Call for Papers: 2018 UA Little Rock Law Review Symposium

“The Law and Unnatural Disasters: Legal Adaptations to Climate Change”

February 16

The University of Arkansas Little Rock Law Review is pleased to announce a call for papers for our 2018 Symposium, “The Law and Unnatural Disasters: Legal Adaptations to Climate Change,” to be held on Friday, February 16, 2018.

Since 1980, the United States has experienced hundreds of weather disasters with damage totaling over $1 billion, and the number of billion-dollar-plus weather related disasters has risen from an average of two per year in the 1980s to an annual average of 10.6 for the 2012 to 2016 period. And although these figures capture much of the direct economic costs of disasters, they fail to reflect indirect and non-economic costs like loss of life, displacement, and community disruption.

The market has failed to adapt to climate change; development subsidized by federal insurance continues in vulnerable areas. In addition, there is no coherent body of law in the United States at either the federal or state level that is aimed at reducing vulnerability to climate change.

This perfect storm of market and law failure presents a timely opportunity for scholars and practitioners to contribute to the discourse on climate change adaptation lawmaking in the United States. Potential areas ripe for scholarly examination include but are not limited to:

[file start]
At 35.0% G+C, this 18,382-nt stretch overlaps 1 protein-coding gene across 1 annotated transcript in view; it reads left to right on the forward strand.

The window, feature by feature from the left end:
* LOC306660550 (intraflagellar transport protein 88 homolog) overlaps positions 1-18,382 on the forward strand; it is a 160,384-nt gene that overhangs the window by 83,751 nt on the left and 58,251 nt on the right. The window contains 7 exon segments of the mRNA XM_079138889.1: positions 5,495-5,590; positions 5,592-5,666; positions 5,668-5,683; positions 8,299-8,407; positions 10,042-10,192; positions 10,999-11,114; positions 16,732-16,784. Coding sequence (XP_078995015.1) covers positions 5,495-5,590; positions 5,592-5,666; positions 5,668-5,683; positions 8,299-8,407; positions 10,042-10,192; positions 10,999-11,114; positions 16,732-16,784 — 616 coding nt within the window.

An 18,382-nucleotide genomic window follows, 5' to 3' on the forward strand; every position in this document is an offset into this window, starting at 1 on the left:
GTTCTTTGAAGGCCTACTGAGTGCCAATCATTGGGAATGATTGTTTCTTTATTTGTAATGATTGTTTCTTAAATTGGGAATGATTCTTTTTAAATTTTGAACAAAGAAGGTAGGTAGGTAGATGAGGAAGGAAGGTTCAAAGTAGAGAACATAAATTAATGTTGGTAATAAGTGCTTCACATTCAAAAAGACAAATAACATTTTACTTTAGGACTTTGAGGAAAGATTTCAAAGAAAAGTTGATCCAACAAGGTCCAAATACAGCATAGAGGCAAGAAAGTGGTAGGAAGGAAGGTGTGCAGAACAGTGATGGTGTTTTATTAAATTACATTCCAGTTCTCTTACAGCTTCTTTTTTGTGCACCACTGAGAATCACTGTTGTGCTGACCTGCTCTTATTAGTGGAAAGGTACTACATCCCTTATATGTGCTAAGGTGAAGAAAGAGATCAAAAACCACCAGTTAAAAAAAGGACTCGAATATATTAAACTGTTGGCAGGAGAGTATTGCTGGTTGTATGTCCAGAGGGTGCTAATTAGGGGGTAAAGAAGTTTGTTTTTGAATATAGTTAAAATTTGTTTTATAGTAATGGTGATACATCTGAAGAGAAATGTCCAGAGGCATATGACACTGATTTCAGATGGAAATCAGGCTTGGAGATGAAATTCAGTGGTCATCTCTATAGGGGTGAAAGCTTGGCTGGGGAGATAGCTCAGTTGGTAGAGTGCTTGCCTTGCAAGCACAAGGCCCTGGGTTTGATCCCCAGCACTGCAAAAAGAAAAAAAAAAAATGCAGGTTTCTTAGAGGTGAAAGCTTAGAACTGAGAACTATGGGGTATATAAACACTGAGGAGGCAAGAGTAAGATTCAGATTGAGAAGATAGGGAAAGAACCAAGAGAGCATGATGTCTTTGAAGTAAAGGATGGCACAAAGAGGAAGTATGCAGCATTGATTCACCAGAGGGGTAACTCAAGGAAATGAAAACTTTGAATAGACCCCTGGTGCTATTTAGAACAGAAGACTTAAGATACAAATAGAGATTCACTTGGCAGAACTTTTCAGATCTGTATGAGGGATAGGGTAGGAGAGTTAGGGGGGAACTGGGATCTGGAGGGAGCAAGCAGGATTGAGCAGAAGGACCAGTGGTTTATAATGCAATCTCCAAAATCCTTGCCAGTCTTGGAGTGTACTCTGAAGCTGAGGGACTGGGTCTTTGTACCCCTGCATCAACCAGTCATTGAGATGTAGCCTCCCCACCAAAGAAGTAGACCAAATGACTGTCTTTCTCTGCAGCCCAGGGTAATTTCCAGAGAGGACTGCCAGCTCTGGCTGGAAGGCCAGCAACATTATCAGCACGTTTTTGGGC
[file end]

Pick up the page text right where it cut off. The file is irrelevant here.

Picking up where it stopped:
1. adaptation issues specific to vulnerable regions or sectors, such as the southern United States, or agriculture and forestry;
  2. obstacles local or state governments face with respect to adaptation lawmaking, and strategies for overcoming these obstacles;
  3. mechanisms by which local, state or federal lawmaking can facilitate adaptive as opposed to maladaptive development;
  4. the state of the law with respect to NEPA and consideration of effects of future climate change on proposed actions;
  5. the use of land use controls to facilitate adaptive development, including, for example, condemnation, development moratoria and rolling easements;
  6. “retreat” as an adaptation strategy;
  7. liability of government entities for failure to adapt or negligent adaptation; and
  8. takings liability jurisprudence with respect to temporary takings or negligent adaptation.

The University of Arkansas at Little Rock Law Review will publish articles from the symposium in an issue of volume 40, which will be released in the fall of 2018. We encourage all interested potential authors to respond.

Authors should submit an abstract and a cover letter to Camille Neemann, Symposium Editor, at cmneemann@ualr.edu. The deadline for submissions of article proposals is October 2, 2017; completed articles will be due at the time of the symposium on February 16, 2018. Please feel free to email Ms. Neemann with any questions.